Market Refuses To Believe The Bullish Draws

by: HFIR

Money manager long positioning is matching the previous low in December just as we enter the heart of the U.S. crude storage drawdown season.

The market is refusing to believe that bullish U.S. crude storage figures is coming, while our data suggests otherwise.

Crude imports are going to be significantly lower than last year with our data showing imports to average ~6.8 mb/d for July and possibly lower in August. Jorge's data shows-(6.6-6.7).

This combined with strong refining margins globally means throughput is bound to increase pressuring crude storage lower.

In summary, the combination of bearish market sentiment with bullish fundamental data makes the risk/reward very asymmetric to the upside.

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Note: This article was first published to HFI Research subscribers last Saturday. For more info, see here.

The market remains skeptical of the bullish U.S. crude storage draws that's coming. That's why WTI remains below $60/bbl and CTA long positioning is near the lows.

This is extremely comforting to us because the market is being rather silly not pricing in any potential storage draws into the price. And if we broke down the positioning, it just appears to be an exodus of longs.

For WTI, long positions are near the lows we saw in December. But is such a bearish view from the market really warranted?

No, because the same thing that faked us out last year (higher Saudi exports to US) is reversing itself on its head this year (lower Saudi exports to US).

Based on what Jorge is seeing on the vessel end, his figures show U.S. crude imports to average closer to ~6.6 to ~6.7 mb/d. Based on all the incoming vessels we see on the water right now, we have July U.S. crude imports at ~6.8 mb/d and preliminary August imports at ~6.2 mb/d (will be revised higher).

This means that as July goes along and if we don't see an immediate spike-up in vessels to the U.S., U.S. crude imports in August will be extremely low just when refinery throughput and U.S. product demand is at its highest.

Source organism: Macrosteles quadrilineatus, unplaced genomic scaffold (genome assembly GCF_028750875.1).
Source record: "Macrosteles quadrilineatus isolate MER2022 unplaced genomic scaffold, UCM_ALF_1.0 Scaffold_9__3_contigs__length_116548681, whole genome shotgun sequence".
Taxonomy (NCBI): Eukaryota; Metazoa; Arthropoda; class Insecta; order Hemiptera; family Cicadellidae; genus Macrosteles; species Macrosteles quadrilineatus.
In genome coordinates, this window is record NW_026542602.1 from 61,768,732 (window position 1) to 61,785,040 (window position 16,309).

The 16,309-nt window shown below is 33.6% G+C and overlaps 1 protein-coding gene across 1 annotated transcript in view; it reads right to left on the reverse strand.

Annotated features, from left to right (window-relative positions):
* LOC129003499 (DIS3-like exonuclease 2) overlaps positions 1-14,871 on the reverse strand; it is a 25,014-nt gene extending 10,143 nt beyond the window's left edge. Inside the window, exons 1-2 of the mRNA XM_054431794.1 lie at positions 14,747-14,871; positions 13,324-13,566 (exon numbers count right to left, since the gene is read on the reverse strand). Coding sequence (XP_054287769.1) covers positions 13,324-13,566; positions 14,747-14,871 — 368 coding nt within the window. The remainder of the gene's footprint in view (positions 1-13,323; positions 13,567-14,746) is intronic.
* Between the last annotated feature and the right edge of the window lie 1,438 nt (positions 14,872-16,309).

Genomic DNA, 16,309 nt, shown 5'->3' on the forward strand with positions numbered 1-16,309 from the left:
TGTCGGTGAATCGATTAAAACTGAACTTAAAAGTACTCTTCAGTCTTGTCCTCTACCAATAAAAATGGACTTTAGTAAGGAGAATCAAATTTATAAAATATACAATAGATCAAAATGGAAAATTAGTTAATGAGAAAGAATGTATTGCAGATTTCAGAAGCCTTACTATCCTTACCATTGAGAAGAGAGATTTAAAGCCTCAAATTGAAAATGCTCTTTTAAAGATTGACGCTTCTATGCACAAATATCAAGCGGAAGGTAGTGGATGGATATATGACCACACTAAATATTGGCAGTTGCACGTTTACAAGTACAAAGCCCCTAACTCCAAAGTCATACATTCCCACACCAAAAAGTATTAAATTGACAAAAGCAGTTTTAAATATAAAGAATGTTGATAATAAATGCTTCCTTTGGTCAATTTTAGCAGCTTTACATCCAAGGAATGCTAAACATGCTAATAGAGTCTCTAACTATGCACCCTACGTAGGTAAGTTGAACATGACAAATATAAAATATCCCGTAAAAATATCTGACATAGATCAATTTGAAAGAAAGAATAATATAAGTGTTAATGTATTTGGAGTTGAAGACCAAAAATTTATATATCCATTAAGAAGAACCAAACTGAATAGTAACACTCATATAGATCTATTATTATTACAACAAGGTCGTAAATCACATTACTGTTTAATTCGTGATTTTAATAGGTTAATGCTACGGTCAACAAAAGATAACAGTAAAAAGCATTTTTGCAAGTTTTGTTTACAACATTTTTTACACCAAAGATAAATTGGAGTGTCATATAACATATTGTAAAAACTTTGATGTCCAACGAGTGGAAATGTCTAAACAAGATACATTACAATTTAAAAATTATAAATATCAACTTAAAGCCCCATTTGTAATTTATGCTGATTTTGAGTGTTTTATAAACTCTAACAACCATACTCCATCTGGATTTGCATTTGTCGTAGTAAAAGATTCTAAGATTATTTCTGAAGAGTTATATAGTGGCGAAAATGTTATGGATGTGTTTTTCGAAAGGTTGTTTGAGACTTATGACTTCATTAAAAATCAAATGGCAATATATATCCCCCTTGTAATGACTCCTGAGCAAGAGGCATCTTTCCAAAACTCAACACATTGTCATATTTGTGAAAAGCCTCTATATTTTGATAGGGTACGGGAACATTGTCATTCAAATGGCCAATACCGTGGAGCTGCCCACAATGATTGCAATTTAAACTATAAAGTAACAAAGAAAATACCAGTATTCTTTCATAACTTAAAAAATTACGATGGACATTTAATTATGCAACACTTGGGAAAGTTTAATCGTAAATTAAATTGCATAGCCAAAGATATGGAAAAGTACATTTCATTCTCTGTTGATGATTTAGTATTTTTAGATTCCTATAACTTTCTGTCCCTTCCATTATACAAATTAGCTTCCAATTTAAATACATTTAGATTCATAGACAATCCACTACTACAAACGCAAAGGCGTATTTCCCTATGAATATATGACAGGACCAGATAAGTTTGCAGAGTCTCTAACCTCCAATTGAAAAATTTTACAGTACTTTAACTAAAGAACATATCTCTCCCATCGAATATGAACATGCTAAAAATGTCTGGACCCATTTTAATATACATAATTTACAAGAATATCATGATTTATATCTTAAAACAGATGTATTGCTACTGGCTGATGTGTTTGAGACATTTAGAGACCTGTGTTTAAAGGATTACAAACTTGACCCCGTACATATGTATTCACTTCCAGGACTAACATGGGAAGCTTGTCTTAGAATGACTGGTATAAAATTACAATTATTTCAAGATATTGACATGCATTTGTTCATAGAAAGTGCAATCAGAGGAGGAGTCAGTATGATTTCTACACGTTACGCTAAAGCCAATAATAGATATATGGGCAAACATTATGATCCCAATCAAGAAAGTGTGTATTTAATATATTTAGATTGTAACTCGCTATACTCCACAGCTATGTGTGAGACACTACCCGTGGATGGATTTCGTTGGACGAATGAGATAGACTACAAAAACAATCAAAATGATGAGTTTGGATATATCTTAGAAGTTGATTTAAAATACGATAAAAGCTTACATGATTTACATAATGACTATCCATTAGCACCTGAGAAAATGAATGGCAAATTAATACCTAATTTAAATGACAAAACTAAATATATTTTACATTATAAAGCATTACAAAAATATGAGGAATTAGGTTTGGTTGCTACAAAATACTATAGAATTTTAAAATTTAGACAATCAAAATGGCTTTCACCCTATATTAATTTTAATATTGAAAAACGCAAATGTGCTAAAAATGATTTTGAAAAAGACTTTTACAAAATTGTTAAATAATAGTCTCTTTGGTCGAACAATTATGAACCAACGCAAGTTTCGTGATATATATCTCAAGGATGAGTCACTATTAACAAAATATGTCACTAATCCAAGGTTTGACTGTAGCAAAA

Keep in mind that U.S. crude imports averaged slightly over ~7.9 mb/d for July, August, and September last year. U.S. crude exports have increased enough to eliminate ~80% of the increase in U.S. oil production y-o-y, so any drop in U.S. crude imports y-o-y will apply meaningfully to U.S. crude storage balances.

Another variable that the market ignored is the fact that U.S. refinery throughput disappointment has really been the main reason why U.S. crude storage isn't lower.

According to our estimate, refinery throughput, had it matched our expectations, would have pushed U.S. crude storage below 2018 levels already. In reality, the unplanned outages have helped push the 3-2-1 crack spread the multi-year highs for this time of the year and the PES refinery shut-down has boosted global refinery margins.

All this means is just a lower planned maintenance season in Fall. In addition, with IMO 2020 coming, refinery throughput globally would have to rise meaningfully to supply the LSFO demand. This means the 2nd half of the year will show steep crude storage drawdowns. The big question would then be - if throughput spikes, will end-user demand hold up?

That will require margins to not collapse. If refinery margins hold-up despite record throughput, then the strong crude storage drawdowns will continue.

In summary, the low money manager position combined with what we are seeing via vessels on water lead us to one simple conclusion - the market is not pricing in ANY bullish U.S. crude storage draws that's coming. This makes the risk/reward extremely favorable to the upside. And with long positioning in WTI matching the previous low in December (when WTI was $45). We think when the CTAs do return and buy oil in droves, it will drive up prices even higher than before. Our view is that the next round of CTA flooding into the market could push WTI back to $70+.

What will drive them back into the market? The bullish U.S. crude storage draws.

Disclosure: I am/we are long UWT. I wrote this article myself, and it expresses my own opinions. I am not receiving compensation for it (other than from Seeking Alpha). I have no business relationship with any company whose stock is mentioned in this article.